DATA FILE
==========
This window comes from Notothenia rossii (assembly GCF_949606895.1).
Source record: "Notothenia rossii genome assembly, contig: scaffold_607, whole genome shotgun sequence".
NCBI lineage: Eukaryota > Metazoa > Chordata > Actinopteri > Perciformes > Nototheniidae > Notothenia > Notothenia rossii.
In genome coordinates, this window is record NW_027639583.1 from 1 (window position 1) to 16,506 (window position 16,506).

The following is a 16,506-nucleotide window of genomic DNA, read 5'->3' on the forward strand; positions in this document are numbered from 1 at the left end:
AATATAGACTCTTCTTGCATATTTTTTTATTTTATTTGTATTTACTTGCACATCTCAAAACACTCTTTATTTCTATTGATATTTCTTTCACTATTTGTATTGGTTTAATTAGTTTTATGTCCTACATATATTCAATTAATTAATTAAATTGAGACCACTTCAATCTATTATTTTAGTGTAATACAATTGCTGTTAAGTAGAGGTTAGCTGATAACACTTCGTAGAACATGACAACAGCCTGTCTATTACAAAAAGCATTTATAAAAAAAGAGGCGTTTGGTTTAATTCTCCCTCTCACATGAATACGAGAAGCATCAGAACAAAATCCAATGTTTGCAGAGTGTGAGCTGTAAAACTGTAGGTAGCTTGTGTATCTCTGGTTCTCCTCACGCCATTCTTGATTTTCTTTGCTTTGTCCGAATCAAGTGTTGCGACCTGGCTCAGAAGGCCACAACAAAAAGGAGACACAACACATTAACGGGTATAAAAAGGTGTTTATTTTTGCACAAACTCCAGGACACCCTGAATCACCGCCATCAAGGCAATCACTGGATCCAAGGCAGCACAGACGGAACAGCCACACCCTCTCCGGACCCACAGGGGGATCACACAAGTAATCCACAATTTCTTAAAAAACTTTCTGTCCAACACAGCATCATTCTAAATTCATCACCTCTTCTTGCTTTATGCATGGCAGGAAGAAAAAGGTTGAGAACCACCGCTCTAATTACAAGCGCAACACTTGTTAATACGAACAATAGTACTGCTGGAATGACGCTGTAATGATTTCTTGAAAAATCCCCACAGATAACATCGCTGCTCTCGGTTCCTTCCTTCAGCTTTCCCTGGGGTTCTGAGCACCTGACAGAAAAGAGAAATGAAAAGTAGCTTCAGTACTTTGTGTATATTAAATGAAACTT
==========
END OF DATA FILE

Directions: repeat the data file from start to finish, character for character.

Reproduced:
This window comes from Notothenia rossii (assembly GCF_949606895.1).
Source record: "Notothenia rossii genome assembly, contig: scaffold_607, whole genome shotgun sequence".
NCBI lineage: Eukaryota > Metazoa > Chordata > Actinopteri > Perciformes > Nototheniidae > Notothenia > Notothenia rossii.
In genome coordinates, this window is record NW_027639583.1 from 1 (window position 1) to 16,506 (window position 16,506).

The following is a 16,506-nucleotide window of genomic DNA, read 5'->3' on the forward strand; positions in this document are numbered from 1 at the left end:
AATATAGACTCTTCTTGCATATTTTTTTATTTTATTTGTATTTACTTGCACATCTCAAAACACTCTTTATTTCTATTGATATTTCTTTCACTATTTGTATTGGTTTAATTAGTTTTATGTCCTACATATATTCAATTAATTAATTAAATTGAGACCACTTCAATCTATTATTTTAGTGTAATACAATTGCTGTTAAGTAGAGGTTAGCTGATAACACTTCGTAGAACATGACAACAGCCTGTCTATTACAAAAAGCATTTATAAAAAAAGAGGCGTTTGGTTTAATTCTCCCTCTCACATGAATACGAGAAGCATCAGAACAAAATCCAATGTTTGCAGAGTGTGAGCTGTAAAACTGTAGGTAGCTTGTGTATCTCTGGTTCTCCTCACGCCATTCTTGATTTTCTTTGCTTTGTCCGAATCAAGTGTTGCGACCTGGCTCAGAAGGCCACAACAAAAAGGAGACACAACACATTAACGGGTATAAAAAGGTGTTTATTTTTGCACAAACTCCAGGACACCCTGAATCACCGCCATCAAGGCAATCACTGGATCCAAGGCAGCACAGACGGAACAGCCACACCCTCTCCGGACCCACAGGGGGATCACACAAGTAATCCACAATTTCTTAAAAAACTTTCTGTCCAACACAGCATCATTCTAAATTCATCACCTCTTCTTGCTTTATGCATGGCAGGAAGAAAAAGGTTGAGAACCACCGCTCTAATTACAAGCGCAACACTTGTTAATACGAACAATAGTACTGCTGGAATGACGCTGTAATGATTTCTTGAAAAATCCCCACAGATAACATCGCTGCTCTCGGTTCCTTCCTTCAGCTTTCCCTGGGGTTCTGAGCACCTGACAGAAAAGAGAAATGAAAAGTAGCTTCAGTACTTTGTGTATATTAAATGAAACTT